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Astrobiology is a scientific field within the life and environmental sciences that studies the origins, early evolution, distribution, and future of life in the universe by investigating its deterministic conditions and contingent events. As a discipline, astrobiology is founded on the premise that life may exist beyond Earth.
Research in astrobiology comprises three main areas: the study of habitable environments in the Solar System and beyond, the search for planetary biosignatures of past or present extraterrestrial life, and the study of the origin and early evolution of life on Earth.
The field of astrobiology has its origins in the 20th century with the advent of space exploration and the discovery of exoplanets. Early astrobiology research focused on the search for extraterrestrial life and the study of the potential for life to exist on other planets. In the 1960s and 1970s, NASA began its astrobiology pursuits within the Viking program, which was the first US mission to land on Mars and search for signs of life. This mission, along with other early space exploration missions, laid the foundation for the development of astrobiology as a discipline.
Regarding habitable environments, astrobiology investigates potential locations beyond Earth that could support life, such as Mars, Europa, and exoplanets, through research into the extremophiles populating austere environments on Earth, like volcanic and deep sea environments. Research within this topic is conducted utilising the methodology of the geosciences, especially geobiology, for astrobiological applications.
The search for biosignatures involves the identification of signs of past or present life in the form of organic compounds, isotopic ratios, or microbial fossils. Research within this topic is conducted utilising the methodology of planetary and environmental science, especially atmospheric science, for astrobiological applications, and is often conducted through remote sensing and in situ missions.
Astrobiology also concerns the study of the origin and early evolution of life on Earth to try to understand the conditions that are necessary for life to form on other planets. This research seeks to understand how life emerged from non-living matter and how it evolved to become the diverse array of organisms we see today. Research within this topic is conducted utilising the methodology of paleosciences, especially paleobiology, for astrobiological applications.
Astrobiology is a rapidly developing field with a strong interdisciplinary aspect that holds many challenges and opportunities for scientists. Astrobiology programs and research centres are present in many universities and research institutions around the world, and space agencies like NASA and ESA have dedicated departments and programs for astrobiology research.
The term astrobiology was first proposed by the Russian astronomer Gavriil Tikhov in 1953. It is etymologically derived from the Greek ἄστρον, "star"; βίος, "life"; and -λογία, -logia, "study". A close synonym is exobiology from the Greek Έξω, "external"; βίος, "life"; and -λογία, -logia, "study", coined by American molecular biologist Joshua Lederberg; exobiology is considered to have a narrow scope limited to search of life external to Earth. Another associated term is xenobiology, from the Greek ξένος, "foreign"; βίος, "life"; and -λογία, "study", coined by American science fiction writer Robert Heinlein in his work The Star Beast; xenobiology is now used in a more specialised sense, referring to 'biology based on foreign chemistry', whether of extraterrestrial or terrestrial (typically synthetic) origin.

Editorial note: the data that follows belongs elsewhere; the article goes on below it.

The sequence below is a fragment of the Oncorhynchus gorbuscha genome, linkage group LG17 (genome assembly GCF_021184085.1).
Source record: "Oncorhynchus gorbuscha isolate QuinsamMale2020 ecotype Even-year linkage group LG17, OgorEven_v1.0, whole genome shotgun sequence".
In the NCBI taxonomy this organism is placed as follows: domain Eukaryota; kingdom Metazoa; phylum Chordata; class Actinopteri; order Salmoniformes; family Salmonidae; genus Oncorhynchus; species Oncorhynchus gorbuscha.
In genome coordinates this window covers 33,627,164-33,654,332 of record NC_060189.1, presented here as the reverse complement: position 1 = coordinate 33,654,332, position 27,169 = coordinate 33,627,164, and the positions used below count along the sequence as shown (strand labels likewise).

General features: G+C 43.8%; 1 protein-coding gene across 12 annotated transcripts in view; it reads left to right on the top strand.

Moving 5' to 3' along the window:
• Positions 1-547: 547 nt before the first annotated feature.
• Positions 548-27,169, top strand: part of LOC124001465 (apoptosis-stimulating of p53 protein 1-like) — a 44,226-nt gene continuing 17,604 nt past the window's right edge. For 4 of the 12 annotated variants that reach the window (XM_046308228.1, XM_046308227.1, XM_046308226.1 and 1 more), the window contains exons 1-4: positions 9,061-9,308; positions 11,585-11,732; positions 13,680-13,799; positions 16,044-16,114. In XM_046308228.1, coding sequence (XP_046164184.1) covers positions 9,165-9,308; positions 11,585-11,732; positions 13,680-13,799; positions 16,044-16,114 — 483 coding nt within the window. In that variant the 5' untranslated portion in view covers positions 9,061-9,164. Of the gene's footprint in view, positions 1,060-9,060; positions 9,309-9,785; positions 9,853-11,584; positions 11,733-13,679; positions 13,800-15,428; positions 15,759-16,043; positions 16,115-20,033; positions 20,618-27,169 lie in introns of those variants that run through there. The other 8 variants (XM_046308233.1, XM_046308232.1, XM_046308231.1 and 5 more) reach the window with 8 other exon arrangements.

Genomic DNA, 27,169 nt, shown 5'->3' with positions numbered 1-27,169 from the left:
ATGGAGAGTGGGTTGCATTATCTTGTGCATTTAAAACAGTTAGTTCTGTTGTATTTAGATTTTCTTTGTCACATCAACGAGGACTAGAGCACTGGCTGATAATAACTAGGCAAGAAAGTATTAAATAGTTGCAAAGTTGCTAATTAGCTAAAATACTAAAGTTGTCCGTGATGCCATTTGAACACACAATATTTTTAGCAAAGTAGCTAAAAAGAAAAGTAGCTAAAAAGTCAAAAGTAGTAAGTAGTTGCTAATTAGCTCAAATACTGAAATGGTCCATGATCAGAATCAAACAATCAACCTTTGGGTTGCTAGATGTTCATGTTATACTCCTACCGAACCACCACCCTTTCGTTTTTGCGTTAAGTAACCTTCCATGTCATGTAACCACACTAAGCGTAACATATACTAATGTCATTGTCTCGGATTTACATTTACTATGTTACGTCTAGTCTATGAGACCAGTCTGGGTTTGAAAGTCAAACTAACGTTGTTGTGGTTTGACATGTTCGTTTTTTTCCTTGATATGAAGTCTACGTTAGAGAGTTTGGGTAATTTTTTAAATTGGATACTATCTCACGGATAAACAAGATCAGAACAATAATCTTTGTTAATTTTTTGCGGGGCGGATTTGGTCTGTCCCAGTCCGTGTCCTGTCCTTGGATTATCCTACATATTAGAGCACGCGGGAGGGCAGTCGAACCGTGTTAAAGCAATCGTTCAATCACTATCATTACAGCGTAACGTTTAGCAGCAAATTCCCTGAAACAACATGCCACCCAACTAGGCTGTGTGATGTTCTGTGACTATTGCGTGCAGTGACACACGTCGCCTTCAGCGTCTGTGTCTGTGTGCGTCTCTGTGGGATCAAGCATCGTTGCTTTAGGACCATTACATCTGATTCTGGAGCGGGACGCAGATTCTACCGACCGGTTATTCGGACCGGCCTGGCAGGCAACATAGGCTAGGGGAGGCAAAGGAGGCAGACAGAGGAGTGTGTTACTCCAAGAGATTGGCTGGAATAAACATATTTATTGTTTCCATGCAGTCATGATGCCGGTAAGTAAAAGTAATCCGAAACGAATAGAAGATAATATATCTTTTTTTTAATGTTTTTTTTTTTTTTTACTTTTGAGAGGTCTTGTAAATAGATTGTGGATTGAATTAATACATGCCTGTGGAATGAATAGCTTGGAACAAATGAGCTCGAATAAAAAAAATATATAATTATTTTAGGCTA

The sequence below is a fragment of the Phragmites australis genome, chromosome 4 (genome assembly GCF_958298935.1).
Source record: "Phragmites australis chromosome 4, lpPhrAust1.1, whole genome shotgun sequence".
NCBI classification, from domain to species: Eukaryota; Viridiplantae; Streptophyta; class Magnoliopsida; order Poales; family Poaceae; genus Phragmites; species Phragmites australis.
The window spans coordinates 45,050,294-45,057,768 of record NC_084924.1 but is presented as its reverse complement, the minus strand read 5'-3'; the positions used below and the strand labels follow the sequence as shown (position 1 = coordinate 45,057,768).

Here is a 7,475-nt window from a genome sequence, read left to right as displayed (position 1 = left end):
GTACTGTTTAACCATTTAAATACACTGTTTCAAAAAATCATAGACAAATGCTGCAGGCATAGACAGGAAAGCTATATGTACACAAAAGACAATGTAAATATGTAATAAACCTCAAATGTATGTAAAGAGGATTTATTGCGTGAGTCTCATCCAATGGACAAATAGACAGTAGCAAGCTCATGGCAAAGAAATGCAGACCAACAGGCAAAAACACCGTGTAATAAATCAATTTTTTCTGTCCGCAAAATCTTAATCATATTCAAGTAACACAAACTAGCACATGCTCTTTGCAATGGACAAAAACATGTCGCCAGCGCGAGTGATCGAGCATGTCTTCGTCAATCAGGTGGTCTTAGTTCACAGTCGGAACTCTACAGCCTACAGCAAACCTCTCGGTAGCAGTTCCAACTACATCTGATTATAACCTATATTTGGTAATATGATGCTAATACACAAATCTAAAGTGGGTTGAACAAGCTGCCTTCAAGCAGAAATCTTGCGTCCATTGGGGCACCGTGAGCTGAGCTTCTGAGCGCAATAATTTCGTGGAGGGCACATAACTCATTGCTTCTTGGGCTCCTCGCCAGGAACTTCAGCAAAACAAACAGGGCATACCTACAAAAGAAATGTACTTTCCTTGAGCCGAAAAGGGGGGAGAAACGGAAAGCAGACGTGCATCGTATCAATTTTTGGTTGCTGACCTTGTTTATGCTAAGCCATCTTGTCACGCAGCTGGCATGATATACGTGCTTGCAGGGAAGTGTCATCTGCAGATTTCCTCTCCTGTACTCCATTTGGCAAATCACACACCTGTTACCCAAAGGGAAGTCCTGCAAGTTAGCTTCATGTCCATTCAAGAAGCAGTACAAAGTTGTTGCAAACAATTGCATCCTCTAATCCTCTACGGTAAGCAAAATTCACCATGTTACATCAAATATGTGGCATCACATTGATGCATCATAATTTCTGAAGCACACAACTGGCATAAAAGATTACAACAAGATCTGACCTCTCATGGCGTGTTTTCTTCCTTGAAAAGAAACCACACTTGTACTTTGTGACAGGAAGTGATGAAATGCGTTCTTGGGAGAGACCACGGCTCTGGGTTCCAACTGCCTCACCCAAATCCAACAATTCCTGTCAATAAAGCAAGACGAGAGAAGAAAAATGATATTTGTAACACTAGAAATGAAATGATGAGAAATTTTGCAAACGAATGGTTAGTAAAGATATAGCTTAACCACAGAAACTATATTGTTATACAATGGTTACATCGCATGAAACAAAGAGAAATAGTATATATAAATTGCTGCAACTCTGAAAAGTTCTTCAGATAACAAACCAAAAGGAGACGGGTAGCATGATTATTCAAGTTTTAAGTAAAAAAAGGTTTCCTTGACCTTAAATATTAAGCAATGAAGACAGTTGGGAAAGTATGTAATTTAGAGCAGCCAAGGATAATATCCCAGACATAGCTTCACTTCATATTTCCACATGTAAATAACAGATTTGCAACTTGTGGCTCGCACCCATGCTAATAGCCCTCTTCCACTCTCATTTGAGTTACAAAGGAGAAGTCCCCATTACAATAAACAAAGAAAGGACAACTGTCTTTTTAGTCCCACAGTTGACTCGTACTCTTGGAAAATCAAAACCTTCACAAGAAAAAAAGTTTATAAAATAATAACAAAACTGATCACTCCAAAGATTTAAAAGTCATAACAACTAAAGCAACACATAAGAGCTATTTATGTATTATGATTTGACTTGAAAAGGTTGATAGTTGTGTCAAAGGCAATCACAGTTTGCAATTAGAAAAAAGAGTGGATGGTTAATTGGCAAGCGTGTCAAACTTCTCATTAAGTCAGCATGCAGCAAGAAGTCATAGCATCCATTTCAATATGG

While the potential for extraterrestrial life, especially intelligent life, has been explored throughout human history within philosophy and narrative, the question is a verifiable hypothesis and thus a valid line of scientific inquiry; planetary scientist David Grinspoon calls it a field of natural philosophy, grounding speculation on the unknown in known scientific theory.
The modern field of astrobiology can be traced back to the 1950s and 1960s with the advent of space exploration, when scientists began to seriously consider the possibility of life on other planets. In 1957, the Soviet Union launched Sputnik 1, the first artificial satellite, which marked the beginning of the Space Age. This event led to an increase in the study of the potential for life on other planets, as scientists began to consider the possibilities opened up by the new technology of space exploration. In 1959, NASA funded its first exobiology project, and in 1960, NASA founded the Exobiology Program, now one of four main elements of NASA's current Astrobiology Program. In 1971, NASA funded Project Cyclops, part of the search for extraterrestrial intelligence, to search radio frequencies of the electromagnetic spectrum for interstellar communications transmitted by extraterrestrial life outside the Solar System. In the 1960s-1970s, NASA established the Viking program, which was the first US mission to land on Mars and search for metabolic signs of present life; the results were inconclusive.
In the 1980s and 1990s, the field began to expand and diversify as new discoveries and technologies emerged. The discovery of microbial life in extreme environments on Earth, such as deep-sea hydrothermal vents, helped to clarify the feasibility of potential life existing in harsh conditions. The development of new techniques for the detection of biosignatures, such as the use of stable isotopes, also played a significant role in the evolution of the field.
The contemporary landscape of astrobiology emerged in the early 21st century, focused on utilising Earth and environmental science for applications within comparate space environments. Missions included the ESA's Beagle 2, which failed minutes after landing on Mars, NASA's Phoenix lander, which probed the environment for past and present planetary habitability of microbial life on Mars and researched the history of water, and NASA's Curiosity rover, currently probing the environment for past and present planetary habitability of microbial life on Mars.